It’s not easy choosing the G.O.A.T. Like American Lit exams, it’s more essay question than multiple choice. And even if you’re tennis’s answer to Mark Twain, those snarky Sartre-types can always blow smoke in your eyes and snarl: “What a futile exercise. It’s obvious that the G.O.A.T. is a media construct and not reality.”
Can you pick a G.O.A.T. from the choices below?:
- Big Bill Tilden: He dominated like no other player ever has or maybe ever will. (Yeah, back when players wore pants and sipped brandy between games!)
- Rod Laver: He won the Grand Slam twice – as an amateur in 1962 and as a pro in 1969 (But 3 of the 4 Majors were on grass! How many would Roger or Pete have won if the surfaces hadn’t changed?)
- Bjorn Borg: He won six French Open and five consecutive Wimbledon titles. (But he bolted as soon as McEnroe reared his curly head! And he couldn’t master New York, either.)
- Pete Sampras: He held 14 major titles and was year end No. 1 for six consecutive years – an open era record that Roger will likely never break (The operative word is “held” as in Roger now holds a record 15 major titles – including one at the French Open. The best Pete ever did in Paris was the semi-finals – once.)
- Roger Federer: 15 majors and counting, career slam, best hair in history. (Oh, and that crappy 7-13 head-to-head against Rafael Nadal.)
Here’s a question to keep those philosophy majors smoking clove cigarettes past their bedtimes: How can Roger Federer be the greatest of all time, if he isn’t the (undeniable) greatest of his era?
Pete Sampras, who has praised Roger’s accomplishments, was recently asked about the Roger-Rafa G.O.A.T. conundrum. And I think he’s stumped:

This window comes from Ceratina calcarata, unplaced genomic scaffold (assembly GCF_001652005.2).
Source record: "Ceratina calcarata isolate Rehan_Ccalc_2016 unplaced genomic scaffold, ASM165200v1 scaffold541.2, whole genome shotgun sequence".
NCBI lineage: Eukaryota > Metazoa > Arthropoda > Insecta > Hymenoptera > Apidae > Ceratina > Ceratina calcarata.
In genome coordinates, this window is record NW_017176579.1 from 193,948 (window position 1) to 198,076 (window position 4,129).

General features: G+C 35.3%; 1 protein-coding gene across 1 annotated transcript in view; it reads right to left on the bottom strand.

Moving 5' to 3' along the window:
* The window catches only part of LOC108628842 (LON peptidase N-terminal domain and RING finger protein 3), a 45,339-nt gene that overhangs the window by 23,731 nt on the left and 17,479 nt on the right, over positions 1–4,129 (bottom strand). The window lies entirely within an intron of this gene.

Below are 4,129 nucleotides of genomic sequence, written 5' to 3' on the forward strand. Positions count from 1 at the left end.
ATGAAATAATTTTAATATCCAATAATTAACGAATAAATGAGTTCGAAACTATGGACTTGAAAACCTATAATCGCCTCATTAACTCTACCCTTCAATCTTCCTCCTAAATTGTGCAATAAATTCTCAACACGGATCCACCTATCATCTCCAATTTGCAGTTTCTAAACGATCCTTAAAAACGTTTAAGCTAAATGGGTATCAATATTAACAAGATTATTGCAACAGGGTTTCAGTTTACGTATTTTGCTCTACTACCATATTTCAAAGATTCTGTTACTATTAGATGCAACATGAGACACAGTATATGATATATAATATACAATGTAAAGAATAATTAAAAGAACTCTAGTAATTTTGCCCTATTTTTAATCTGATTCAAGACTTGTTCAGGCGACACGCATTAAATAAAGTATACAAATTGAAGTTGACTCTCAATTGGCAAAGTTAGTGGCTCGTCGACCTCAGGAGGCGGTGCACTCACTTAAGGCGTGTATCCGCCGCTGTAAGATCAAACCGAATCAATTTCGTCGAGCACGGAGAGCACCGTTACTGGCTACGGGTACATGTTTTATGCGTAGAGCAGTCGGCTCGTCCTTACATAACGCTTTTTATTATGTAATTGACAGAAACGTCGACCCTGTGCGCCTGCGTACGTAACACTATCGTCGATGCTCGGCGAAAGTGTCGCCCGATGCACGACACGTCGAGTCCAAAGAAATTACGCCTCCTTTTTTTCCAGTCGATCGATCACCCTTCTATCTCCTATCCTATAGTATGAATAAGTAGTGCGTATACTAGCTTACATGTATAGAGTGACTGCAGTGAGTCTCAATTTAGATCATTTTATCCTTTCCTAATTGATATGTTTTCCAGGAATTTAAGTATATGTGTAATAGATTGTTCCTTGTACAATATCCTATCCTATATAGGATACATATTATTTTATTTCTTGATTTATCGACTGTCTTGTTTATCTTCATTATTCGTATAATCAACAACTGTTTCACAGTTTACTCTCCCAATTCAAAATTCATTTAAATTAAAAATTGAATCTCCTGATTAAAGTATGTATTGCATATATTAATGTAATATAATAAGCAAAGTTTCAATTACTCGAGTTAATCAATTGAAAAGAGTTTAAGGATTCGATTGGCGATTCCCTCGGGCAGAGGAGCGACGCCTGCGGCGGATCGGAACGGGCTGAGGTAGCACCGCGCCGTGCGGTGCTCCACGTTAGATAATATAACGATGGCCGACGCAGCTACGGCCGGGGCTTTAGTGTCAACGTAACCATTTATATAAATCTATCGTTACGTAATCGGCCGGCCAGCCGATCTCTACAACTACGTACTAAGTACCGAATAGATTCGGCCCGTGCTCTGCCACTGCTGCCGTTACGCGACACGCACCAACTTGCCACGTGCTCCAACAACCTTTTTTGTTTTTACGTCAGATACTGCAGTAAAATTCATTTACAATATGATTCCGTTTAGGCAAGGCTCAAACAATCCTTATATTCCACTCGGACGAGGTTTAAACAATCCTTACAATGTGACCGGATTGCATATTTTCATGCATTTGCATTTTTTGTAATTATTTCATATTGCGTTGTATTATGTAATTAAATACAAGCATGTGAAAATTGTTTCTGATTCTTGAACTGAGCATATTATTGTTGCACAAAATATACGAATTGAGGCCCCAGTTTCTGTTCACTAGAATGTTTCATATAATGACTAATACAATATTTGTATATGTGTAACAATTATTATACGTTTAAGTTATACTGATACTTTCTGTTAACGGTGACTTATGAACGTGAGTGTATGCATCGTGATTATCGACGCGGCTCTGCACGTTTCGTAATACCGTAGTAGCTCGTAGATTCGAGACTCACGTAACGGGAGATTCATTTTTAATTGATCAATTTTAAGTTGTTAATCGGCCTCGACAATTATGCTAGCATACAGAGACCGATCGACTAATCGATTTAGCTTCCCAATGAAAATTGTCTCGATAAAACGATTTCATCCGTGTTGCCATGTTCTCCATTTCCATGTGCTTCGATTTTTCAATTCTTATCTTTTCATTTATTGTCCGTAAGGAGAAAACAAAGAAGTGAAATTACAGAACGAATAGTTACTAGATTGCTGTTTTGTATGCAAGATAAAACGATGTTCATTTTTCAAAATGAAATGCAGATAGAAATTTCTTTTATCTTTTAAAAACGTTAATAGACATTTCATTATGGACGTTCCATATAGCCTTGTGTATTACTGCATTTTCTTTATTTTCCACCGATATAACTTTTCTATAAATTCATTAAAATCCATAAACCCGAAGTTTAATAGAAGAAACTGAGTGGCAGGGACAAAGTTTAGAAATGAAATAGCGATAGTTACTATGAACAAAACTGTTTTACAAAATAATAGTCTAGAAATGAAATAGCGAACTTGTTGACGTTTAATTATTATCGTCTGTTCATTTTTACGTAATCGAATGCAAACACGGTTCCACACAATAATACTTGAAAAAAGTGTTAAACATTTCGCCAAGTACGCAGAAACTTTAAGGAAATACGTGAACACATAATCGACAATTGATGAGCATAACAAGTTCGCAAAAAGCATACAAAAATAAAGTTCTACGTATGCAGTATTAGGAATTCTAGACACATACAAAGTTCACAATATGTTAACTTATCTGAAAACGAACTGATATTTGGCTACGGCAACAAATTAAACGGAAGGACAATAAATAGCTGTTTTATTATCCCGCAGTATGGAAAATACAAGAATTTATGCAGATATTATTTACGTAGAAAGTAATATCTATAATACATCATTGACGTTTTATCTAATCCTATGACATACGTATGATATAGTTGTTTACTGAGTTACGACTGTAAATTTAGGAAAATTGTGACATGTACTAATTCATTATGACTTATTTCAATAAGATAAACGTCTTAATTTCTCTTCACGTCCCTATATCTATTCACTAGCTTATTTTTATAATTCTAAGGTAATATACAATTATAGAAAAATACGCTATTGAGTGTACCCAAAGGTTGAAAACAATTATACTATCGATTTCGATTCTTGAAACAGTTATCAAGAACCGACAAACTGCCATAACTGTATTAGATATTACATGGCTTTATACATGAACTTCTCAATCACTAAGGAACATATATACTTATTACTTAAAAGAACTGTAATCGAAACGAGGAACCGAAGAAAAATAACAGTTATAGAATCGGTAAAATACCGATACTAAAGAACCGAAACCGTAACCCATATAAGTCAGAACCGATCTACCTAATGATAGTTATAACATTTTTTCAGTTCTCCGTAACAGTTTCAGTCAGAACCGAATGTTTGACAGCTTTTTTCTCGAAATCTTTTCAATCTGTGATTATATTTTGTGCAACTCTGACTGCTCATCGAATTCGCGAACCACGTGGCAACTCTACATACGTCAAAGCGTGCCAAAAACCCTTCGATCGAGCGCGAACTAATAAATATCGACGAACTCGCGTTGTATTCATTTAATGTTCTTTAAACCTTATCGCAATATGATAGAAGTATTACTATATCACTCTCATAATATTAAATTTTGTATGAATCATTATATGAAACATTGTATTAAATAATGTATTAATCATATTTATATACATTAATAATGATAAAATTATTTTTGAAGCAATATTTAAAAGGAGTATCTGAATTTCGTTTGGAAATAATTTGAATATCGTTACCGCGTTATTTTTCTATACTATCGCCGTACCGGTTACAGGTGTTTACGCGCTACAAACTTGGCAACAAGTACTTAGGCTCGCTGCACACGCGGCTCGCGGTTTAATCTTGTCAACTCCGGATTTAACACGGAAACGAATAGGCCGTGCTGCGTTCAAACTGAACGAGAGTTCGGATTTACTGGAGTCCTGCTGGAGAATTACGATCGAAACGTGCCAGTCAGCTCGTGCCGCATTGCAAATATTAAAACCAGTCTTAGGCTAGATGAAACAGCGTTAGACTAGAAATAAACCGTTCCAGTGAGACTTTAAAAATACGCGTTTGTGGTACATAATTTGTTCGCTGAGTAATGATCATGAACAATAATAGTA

“I do understand the argument as far as being the best ever. You have to be the man of your generation. He (Roger) has come up short against Nadal. I can see the point. It’s hard to answer that. I don’t know how to answer it. You know, it’s not done yet. Roger’s career isn’t done yet. He’s going to play Nadal a number of times over the next number of years, and he has to beat him. He has to beat him in the finals of majors. To be considered the greatest ever, he certainly in my book is (already that). But he has to figure this kid out. . .It would have bothered me if I had a losing record against Andre in majors.” (via tennis.com)
Just for the record: Sampras was 20-14 over Agassi, including a 6-3 head-to-head in slams.
Okay, maybe Pete’s on to something – maybe it’s just a matter of time before Roger turns that head-to-head around, dominates Rafa from the clay of Monte Carlo to the Cincinnati hard courts and treats his Spanish rival like Lleyton Hewitt in the US Open final. Or – and this seems more likely – things will continue more as less as they have been, with Roger winning some and losing more (and more) as he enters his twilight years on tour. And who knows how many majors Rafa will win before he’s forced to replace his knees with ball bearings? Few could argue Rafa’s G.O.A.T.ness if (still a big IF) he surpasses Roger’s trophy count.
This is about the time when I bum a cig and go brood in the corner. G.O.A.T., schmoat, as Descartes would say.
What do you think?